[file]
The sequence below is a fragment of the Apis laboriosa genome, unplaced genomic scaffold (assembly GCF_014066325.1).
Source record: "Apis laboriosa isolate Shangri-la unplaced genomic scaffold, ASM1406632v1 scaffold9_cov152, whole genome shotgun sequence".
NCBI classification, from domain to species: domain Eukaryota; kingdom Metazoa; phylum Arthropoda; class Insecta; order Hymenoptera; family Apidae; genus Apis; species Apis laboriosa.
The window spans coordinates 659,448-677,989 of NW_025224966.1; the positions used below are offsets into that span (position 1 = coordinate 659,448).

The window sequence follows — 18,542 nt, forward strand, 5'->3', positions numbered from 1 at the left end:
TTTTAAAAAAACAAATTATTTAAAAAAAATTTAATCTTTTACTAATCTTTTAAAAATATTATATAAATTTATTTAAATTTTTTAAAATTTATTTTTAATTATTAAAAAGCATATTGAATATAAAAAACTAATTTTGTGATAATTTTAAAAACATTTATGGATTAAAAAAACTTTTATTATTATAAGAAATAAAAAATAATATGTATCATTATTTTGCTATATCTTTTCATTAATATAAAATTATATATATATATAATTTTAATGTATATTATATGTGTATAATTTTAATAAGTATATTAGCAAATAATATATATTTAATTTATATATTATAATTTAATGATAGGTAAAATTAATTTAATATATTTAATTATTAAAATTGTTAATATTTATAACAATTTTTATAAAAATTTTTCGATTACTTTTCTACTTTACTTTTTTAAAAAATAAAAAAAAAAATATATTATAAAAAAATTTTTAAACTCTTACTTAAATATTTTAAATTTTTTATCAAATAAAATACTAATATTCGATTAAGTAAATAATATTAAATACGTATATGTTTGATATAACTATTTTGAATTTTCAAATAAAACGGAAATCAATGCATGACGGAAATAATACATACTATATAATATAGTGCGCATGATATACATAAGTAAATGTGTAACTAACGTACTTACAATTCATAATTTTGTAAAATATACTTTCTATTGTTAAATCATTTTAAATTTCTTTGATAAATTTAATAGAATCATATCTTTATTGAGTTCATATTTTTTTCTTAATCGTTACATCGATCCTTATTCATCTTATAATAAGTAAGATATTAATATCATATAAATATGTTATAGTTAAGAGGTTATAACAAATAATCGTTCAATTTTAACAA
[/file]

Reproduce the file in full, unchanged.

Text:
The sequence below is a fragment of the Apis laboriosa genome, unplaced genomic scaffold (assembly GCF_014066325.1).
Source record: "Apis laboriosa isolate Shangri-la unplaced genomic scaffold, ASM1406632v1 scaffold9_cov152, whole genome shotgun sequence".
NCBI classification, from domain to species: domain Eukaryota; kingdom Metazoa; phylum Arthropoda; class Insecta; order Hymenoptera; family Apidae; genus Apis; species Apis laboriosa.
The window spans coordinates 659,448-677,989 of NW_025224966.1; the positions used below are offsets into that span (position 1 = coordinate 659,448).

The window sequence follows — 18,542 nt, forward strand, 5'->3', positions numbered from 1 at the left end:
TTTTAAAAAAACAAATTATTTAAAAAAAATTTAATCTTTTACTAATCTTTTAAAAATATTATATAAATTTATTTAAATTTTTTAAAATTTATTTTTAATTATTAAAAAGCATATTGAATATAAAAAACTAATTTTGTGATAATTTTAAAAACATTTATGGATTAAAAAAACTTTTATTATTATAAGAAATAAAAAATAATATGTATCATTATTTTGCTATATCTTTTCATTAATATAAAATTATATATATATATAATTTTAATGTATATTATATGTGTATAATTTTAATAAGTATATTAGCAAATAATATATATTTAATTTATATATTATAATTTAATGATAGGTAAAATTAATTTAATATATTTAATTATTAAAATTGTTAATATTTATAACAATTTTTATAAAAATTTTTCGATTACTTTTCTACTTTACTTTTTTAAAAAATAAAAAAAAAAATATATTATAAAAAAATTTTTAAACTCTTACTTAAATATTTTAAATTTTTTATCAAATAAAATACTAATATTCGATTAAGTAAATAATATTAAATACGTATATGTTTGATATAACTATTTTGAATTTTCAAATAAAACGGAAATCAATGCATGACGGAAATAATACATACTATATAATATAGTGCGCATGATATACATAAGTAAATGTGTAACTAACGTACTTACAATTCATAATTTTGTAAAATATACTTTCTATTGTTAAATCATTTTAAATTTCTTTGATAAATTTAATAGAATCATATCTTTATTGAGTTCATATTTTTTTCTTAATCGTTACATCGATCCTTATTCATCTTATAATAAGTAAGATATTAATATCATATAAATATGTTATAGTTAAGAGGTTATAACAAATAATCGTTCAATTTTAACAA